Edge AI: how to make deep learning more efficient

Quantization, pruning, and teacher and student models are just a few ways to make deep learning more efficient to open up edge AI use cases.
22 August 2023

Efficient edge AI on the horizon: multi-layer neural networks are powerful universal function approximators that can now be squeezed into smaller footprint hardware thanks to a suite of deep learning optimization techniques.

Artificial intelligence (AI) is transformative across today’s industrial landscape. Everything from enterprise software to machine automation is benefiting from the ability of multi-layered neural networks – with sufficient data and training – to make sense of our world. But as the size of deep learning models balloons, opening the door to more complex natural language processing (NLP) and other AI applications, so does the amount of compute that’s required. And that’s a problem when it comes to edge AI.

Edge AI trend

Deploying deep learning algorithms on portable computing hardware such as smartphones or onboard vehicles gives users access to powerful image recognition capabilities – to give just one of many use cases. And running models locally on edge AI hardware provides resilience against any interruption in connectivity.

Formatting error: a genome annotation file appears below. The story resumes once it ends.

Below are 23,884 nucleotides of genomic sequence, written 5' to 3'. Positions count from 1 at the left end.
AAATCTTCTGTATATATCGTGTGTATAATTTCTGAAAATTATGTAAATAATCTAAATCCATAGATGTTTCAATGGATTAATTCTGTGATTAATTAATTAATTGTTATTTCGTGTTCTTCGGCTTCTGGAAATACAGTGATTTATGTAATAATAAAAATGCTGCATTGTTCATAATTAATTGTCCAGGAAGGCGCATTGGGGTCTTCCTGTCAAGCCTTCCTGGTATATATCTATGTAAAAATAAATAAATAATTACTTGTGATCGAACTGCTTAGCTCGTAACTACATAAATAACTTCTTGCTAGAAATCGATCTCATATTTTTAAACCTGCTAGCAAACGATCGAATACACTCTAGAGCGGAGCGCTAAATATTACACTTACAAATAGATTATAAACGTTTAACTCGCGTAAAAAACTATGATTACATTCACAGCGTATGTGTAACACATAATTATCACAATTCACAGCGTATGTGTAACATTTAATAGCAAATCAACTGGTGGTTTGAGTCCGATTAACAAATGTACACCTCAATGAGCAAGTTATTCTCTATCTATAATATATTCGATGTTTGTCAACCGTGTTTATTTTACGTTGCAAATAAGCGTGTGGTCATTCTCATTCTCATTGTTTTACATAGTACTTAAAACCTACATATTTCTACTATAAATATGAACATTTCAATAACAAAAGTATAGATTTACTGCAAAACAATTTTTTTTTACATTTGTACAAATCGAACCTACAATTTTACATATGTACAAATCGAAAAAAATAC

There are also energy considerations. Users are starting to question the environmental impact of running giant AI algorithms in the cloud, given the energy cost of training models with billions of parameters and consuming large amounts of cooling water in the process. But, as it turns out, developers have become experts at pruning their models to reduce the computing demands of deep learning inference with only a minor impact on the accuracy of results.

These efficiency measures are great news for enabling edge AI. And to understand how the various methods work, it’s useful to first paint a picture of deep learning and consider how multi-layer neural networks turn inputs into meaningful outputs.

At an abstract level, you can think of a deep neural network as a universal function approximator. Given enough parameters, everything can be represented by a mathematical function. You might have seen formulae that look like shells when plotted in 3D or fractals that resemble tree branches. And large numbers of artificial neurons have proven to be capable of describing images and finding missing words in sentences.